- Moving into October pasture growth will increase rapidly, be ready to shorten the rotation length.
- Graze ryegrass prior to canopy closure (when light cannot reach the base of the plant, yellowing in the base of the sward). Allowing plants to grow beyond this point will limit the emergence of daughter tillers which is what gives the pasture density and persistence through summer.
- Ensure a residual of 4-6cm is left between the clumps. Leaving residuals greater than 6cm means pasture has been 'wasted' and regrowth will be compromised.
- In spring it is pasture quality that should drive rotation length, not leaf appearance rate. Some large leaf tetraploid annual ryegrasses will need a shorter rotation than diploid perennial ryegrasses through spring to maintain quality.
- FPFP participants - make sure your rotation right tool reflects your farm position. Farms will be in a position where they are growing more than the cows can eat. It is important to maintain pasture quality, use rotation length, supplements and banking to control this. If you have any issues with your rotation right tool please contact Tom Farran, DPI Tatura, telephone (03) 5833 5297, or Phil Shannon, DPI Cobram, telephone (03) 5871 0613.
- Spring is the best time to use nitrogen to boost plant growth. It may provide economical growth responses in established crops and pastures with good density. Other growth factors such as Phosphorus, Potassium and Sulphur nutrient levels, soil temperature and moisture need to be adequate for the nitrogen to have its best result. With this in mind some areas of the farm may be best suited to a fertiliser blend rather than straight urea.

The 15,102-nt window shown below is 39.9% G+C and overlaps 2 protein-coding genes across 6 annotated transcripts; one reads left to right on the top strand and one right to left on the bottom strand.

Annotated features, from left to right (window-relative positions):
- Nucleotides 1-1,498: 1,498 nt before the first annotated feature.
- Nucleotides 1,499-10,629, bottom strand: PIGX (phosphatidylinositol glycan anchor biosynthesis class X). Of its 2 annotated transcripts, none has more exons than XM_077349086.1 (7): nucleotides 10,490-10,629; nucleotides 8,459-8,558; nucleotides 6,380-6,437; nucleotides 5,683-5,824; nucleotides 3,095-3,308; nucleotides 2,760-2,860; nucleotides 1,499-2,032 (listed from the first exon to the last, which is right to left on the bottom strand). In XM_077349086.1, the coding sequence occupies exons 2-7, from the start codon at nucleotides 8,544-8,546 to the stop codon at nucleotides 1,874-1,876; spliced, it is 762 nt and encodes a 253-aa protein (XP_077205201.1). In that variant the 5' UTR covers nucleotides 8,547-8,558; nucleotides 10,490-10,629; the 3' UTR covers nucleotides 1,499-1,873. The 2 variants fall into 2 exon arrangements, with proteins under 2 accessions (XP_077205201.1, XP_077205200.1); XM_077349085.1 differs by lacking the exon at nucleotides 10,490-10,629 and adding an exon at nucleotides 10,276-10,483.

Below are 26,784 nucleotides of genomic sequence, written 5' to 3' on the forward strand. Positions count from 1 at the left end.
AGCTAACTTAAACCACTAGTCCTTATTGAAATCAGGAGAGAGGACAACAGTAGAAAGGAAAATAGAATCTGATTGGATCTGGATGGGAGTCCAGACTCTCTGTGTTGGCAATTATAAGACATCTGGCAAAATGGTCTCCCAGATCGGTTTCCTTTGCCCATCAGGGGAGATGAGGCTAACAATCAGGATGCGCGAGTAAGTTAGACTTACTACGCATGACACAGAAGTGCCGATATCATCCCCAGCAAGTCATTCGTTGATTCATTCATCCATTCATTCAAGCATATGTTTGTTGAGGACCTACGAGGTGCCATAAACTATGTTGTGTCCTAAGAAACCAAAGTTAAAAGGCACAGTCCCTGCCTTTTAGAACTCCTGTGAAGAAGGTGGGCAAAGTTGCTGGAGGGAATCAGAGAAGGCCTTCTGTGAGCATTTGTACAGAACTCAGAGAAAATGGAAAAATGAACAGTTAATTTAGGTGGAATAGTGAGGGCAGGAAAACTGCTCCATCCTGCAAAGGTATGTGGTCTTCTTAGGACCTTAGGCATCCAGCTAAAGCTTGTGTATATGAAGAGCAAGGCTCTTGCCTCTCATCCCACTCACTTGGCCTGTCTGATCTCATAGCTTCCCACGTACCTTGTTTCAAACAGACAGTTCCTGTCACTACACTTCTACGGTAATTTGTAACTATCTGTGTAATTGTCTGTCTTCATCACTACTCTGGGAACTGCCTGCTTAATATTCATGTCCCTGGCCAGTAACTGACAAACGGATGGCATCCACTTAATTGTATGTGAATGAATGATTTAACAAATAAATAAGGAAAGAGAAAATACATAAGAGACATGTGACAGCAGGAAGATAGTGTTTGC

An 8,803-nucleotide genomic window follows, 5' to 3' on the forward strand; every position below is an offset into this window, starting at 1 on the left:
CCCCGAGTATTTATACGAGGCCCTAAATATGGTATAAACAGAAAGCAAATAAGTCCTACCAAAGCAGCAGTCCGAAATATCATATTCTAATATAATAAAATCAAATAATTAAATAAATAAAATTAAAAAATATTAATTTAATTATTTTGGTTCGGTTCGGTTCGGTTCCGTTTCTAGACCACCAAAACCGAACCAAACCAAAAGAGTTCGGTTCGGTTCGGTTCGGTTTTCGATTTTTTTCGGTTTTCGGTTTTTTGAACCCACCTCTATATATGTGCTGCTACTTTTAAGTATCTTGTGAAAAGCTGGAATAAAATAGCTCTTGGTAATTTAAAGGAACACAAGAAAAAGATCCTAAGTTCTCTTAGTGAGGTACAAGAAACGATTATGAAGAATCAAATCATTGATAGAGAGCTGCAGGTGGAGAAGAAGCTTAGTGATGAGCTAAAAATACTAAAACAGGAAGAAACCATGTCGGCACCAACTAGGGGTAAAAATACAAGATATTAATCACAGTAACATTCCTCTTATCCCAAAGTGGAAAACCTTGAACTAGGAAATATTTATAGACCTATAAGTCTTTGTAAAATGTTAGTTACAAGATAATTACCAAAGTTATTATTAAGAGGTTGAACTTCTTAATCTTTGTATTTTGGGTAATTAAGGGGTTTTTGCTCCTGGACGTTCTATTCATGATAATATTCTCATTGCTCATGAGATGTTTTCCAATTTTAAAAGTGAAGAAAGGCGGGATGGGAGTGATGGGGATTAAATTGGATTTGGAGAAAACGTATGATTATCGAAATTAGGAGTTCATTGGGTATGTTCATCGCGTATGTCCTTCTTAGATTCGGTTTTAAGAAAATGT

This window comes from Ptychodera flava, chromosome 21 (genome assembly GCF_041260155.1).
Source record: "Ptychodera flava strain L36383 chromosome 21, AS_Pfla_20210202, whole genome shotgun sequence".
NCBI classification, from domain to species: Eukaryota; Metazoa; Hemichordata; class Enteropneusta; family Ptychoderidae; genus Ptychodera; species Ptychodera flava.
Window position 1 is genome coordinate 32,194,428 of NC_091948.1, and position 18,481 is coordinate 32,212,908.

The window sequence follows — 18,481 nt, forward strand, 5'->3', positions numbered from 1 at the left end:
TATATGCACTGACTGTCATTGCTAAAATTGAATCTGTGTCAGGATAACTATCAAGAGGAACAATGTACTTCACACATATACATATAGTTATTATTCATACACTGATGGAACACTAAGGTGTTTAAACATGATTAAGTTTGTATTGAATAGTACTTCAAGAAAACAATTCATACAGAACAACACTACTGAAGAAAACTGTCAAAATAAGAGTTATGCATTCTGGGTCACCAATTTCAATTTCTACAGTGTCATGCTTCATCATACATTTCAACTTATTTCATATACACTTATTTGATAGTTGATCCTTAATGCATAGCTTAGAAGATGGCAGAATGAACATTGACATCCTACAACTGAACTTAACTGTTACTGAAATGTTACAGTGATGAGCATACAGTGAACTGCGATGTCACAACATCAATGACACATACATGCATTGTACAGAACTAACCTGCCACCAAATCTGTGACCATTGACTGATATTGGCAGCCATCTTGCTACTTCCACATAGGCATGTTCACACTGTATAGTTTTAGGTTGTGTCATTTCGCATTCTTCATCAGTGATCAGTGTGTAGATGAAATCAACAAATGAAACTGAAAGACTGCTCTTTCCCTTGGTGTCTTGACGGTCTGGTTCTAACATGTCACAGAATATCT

- With costs ranging from $60-160/tDM to make silage you should only conserve the true surplus of grass or forage generated on the farm or for feed that has past milker quality.
- Have a good heat detection system, start heat detection a month before the start of mating and brush up on your heat detection skills.
- The best heat detection method is a combination of paddock observation and use of aids such as tail paint and heat mount detectors.
- Calves can be weaned when they are eating 0.75 kg per day of pellets for two or three consecutive days.
- Weaned calves should weigh at least 70 kg for Jerseys and 90 kg for Friesians and be seen to be ruminating (chewing cud).
- Prepare irrigation equipment and channels to be used soon. Allowing plants to be moisture stressed, even for a short period has dramatic consequences on pasture yields and water use efficiencies. Early irrigations are critical to maintain spring growth and tillering in the ryegrass plants.
Soil testing and fertiliser requirements
- Spring is an ideal time for soil sampling your paddocks. Try to record the paddock/area name or number in your diary, and do not mix samples.
- Paint a post at either end of your paddock and sample a line between the posts, so you now have a reference of the sample site for future use.
- To save yourself time, you can use a company that will come to your farm and collect and dispatch your soil samples.
- Apply fertiliser (particularly containing potassium) on your hay and silage paddocks either early or after crops have been removed. Applying potassium too close to harvest could lead to raised levels of it in the conserved feed, causing metabolic problems when fed out.